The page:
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Allergies: What to Do if A Bee Stings You

January 11, 2017

Honey Bees

A Guide to Bee Stings

For someone who is not allergic to bee stings, it’s common to experience itching, redness, and swelling around the sting site, with it hurting for a few hours before subsiding. However, if someone is having an allergic reaction, he or she can have a more serious reaction by feeling faint or having trouble breathing. Some people start to swell severely and experience dizziness, stomach cramps, and nausea. Because of the seriousness that comes with bee allergies, here is what you should do if you or anyone else who has a bee allergy is stung.

Severe Reactions

Symptoms include the following:

  • Hives
  • Pale or flushed skin
  • Severe swelling
  • Headache
  • Dizziness
  • Fainting
  • Nausea
  • Vomiting
  • Cramping
  • Diarrhea
  • Difficulty breathing or swallowing
  • Weak or rapid heart rate
  • Unconsciousness

If you or someone you know is prone to any of the above symptoms, it's best to have an EpiPen or two nearby or on you always. Call 911 immediately after taking or giving the shot to avoid further bee poisoning even if the symptoms seem to have gone away.

While waiting for paramedics to arrive, try removing any constrictive clothing or any jewelry around swollen areas. Check the individual’s airways and begin CPR if they stop breathing or their heart stops beating. Try not to panic and try to keep the victim from panicking as well while assuring them that medical attention is on the way. If the person goes into shock, roll them onto their back and raise their legs 12 inches above their body. The more comfortable the allergic person is, the better off he or she will be.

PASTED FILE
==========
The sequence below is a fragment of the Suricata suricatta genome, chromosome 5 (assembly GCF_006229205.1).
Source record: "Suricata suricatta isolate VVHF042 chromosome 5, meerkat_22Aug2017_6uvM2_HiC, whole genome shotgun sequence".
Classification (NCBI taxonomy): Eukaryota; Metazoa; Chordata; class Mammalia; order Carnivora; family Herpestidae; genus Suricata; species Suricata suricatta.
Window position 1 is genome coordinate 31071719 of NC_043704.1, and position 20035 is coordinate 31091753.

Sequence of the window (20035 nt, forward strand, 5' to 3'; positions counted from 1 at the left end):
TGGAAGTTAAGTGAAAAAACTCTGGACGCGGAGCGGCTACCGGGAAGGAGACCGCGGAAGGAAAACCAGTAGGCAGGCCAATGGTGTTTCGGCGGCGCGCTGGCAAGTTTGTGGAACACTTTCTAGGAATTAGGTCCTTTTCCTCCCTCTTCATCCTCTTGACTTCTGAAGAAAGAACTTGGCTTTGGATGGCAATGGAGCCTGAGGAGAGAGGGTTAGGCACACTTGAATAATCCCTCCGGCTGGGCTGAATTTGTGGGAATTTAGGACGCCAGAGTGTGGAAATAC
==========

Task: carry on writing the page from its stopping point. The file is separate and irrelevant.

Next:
Normal Reactions

Symptoms include the following:

  • Pain
  • Itching
  • White spot
  • Redness
  • Swelling

For less severe cases, you will still want to apply first aid and treat stings at home. If you can remove the stinger, gently use a credit card or tweezers. If you use your nails or a pair of tweezers, be very careful and try to avoid pushing more venom into the skin. The venom sacs are usually still attached, and if they are squeezed, they can continue to inject poison into the skin.

Clean the area with soap and water and then apply ice to ease pain and swelling. Cool the affected area with ice 10 mins off and 10 mins on. Use a towel to avoid putting ice directly on the skin. Raise the area of the sting to reduce swelling. You can also apply creams like hydrocortisone to reduce redness and itching or take an antihistamine like Benadryl.

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